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A Seleucid city adjacent to modern Nihavand. According to Pliny, it was founded by Antiochos I. Chance finds include a stele with an inscription of 193 B.C. of Antiochos III in behalf of a cult of his queen, and a round altar with ribbons carved in relief and bronze statuettes of Zeus, Athena, Apollo, and Demeter. Furthermore, at Magnesia in Asia Minor a stone was found bearing a decree passed at Laodicea during the reign of Antiochos III. The site may also have been known as Antioch-in-Persis.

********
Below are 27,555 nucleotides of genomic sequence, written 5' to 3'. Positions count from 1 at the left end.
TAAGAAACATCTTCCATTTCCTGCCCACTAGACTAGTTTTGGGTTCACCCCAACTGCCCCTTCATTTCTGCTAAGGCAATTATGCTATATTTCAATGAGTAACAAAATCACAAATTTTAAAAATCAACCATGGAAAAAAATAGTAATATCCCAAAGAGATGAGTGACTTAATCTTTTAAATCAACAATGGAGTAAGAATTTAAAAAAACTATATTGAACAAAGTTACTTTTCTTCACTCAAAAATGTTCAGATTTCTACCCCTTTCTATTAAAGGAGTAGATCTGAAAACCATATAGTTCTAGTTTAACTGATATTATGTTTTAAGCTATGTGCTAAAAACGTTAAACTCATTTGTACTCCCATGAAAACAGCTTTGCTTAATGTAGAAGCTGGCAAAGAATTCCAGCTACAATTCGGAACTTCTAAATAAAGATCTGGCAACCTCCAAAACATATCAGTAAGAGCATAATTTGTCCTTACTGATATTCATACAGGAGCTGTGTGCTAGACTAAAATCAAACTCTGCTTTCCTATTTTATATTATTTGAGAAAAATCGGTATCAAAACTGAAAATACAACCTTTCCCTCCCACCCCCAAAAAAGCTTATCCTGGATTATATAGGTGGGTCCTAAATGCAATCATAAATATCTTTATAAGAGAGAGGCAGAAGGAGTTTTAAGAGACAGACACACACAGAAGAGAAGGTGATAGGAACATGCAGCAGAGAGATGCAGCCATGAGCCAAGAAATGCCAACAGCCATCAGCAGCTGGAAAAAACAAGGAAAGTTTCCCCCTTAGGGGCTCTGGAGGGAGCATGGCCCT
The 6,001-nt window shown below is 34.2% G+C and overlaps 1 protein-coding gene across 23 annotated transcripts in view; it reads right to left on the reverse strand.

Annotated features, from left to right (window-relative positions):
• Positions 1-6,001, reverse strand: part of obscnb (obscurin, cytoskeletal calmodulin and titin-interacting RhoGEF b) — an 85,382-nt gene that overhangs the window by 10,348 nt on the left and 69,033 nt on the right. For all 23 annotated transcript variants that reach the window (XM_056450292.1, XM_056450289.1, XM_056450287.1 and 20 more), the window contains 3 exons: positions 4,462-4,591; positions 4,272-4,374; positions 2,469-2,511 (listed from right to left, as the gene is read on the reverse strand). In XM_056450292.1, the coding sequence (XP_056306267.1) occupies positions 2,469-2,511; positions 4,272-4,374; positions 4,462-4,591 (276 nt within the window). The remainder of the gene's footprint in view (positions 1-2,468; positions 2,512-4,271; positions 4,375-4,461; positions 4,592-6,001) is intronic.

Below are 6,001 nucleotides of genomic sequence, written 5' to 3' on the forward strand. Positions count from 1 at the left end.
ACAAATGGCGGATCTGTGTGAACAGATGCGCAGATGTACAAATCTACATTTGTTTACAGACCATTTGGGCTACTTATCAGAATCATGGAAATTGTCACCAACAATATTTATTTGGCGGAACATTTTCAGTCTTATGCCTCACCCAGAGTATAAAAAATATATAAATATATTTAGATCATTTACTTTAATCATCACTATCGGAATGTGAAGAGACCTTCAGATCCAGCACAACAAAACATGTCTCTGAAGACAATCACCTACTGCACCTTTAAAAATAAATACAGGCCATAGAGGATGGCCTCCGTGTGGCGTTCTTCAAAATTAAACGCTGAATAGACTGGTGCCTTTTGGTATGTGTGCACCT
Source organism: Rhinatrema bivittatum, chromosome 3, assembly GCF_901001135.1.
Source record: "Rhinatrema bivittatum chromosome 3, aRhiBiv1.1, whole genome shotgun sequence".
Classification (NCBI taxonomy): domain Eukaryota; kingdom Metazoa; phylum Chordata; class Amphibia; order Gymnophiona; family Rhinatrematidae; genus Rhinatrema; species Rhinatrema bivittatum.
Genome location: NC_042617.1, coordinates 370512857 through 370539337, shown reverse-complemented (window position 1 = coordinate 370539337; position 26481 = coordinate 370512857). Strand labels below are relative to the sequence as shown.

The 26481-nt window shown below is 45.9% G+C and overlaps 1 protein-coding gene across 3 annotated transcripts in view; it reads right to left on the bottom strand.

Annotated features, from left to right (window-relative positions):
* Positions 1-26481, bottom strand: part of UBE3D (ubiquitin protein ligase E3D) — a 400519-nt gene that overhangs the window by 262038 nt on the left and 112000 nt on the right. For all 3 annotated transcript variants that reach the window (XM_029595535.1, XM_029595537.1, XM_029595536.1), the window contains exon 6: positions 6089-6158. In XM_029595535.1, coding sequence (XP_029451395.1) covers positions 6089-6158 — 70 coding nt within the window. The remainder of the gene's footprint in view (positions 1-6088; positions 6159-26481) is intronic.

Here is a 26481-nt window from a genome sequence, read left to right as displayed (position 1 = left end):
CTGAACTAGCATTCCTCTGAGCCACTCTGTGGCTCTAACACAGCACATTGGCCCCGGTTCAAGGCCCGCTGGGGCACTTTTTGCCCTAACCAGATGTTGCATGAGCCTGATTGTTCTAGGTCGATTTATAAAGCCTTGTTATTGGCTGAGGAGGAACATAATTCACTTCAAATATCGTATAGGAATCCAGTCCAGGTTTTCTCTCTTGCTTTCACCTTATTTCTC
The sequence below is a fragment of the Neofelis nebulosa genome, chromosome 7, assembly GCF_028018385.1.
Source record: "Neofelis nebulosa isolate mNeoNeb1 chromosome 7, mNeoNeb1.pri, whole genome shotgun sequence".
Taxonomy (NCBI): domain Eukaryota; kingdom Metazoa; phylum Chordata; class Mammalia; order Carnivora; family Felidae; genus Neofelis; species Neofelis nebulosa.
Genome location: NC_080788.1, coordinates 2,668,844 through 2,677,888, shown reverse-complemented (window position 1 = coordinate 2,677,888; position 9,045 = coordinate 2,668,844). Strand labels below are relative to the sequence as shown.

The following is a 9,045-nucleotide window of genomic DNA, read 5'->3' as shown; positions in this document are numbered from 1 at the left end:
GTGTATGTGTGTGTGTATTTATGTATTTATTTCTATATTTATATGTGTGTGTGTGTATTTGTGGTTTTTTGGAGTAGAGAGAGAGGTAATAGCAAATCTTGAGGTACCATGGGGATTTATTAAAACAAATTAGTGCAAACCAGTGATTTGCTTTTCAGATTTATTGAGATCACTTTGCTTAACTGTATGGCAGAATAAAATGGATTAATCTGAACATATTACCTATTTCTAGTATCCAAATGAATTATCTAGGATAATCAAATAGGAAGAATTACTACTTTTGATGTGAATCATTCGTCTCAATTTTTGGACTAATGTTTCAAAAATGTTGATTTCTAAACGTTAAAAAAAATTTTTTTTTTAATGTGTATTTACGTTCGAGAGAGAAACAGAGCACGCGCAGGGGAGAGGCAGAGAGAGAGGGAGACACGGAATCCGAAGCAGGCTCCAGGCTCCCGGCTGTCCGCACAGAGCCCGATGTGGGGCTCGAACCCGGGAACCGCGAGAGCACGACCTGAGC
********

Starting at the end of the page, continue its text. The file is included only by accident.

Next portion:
Plin. 6.116; Strab. 11.13.6; E. R. Bevan, The House of Seleucus I (1902) 265; L. Robert,Hellenica VII (1949) 1-30; R. Ghirshman, Persian Art. The Parthian and Sassanian Dynasties, 249 B.C-A.D. 651 (1962) 18I.


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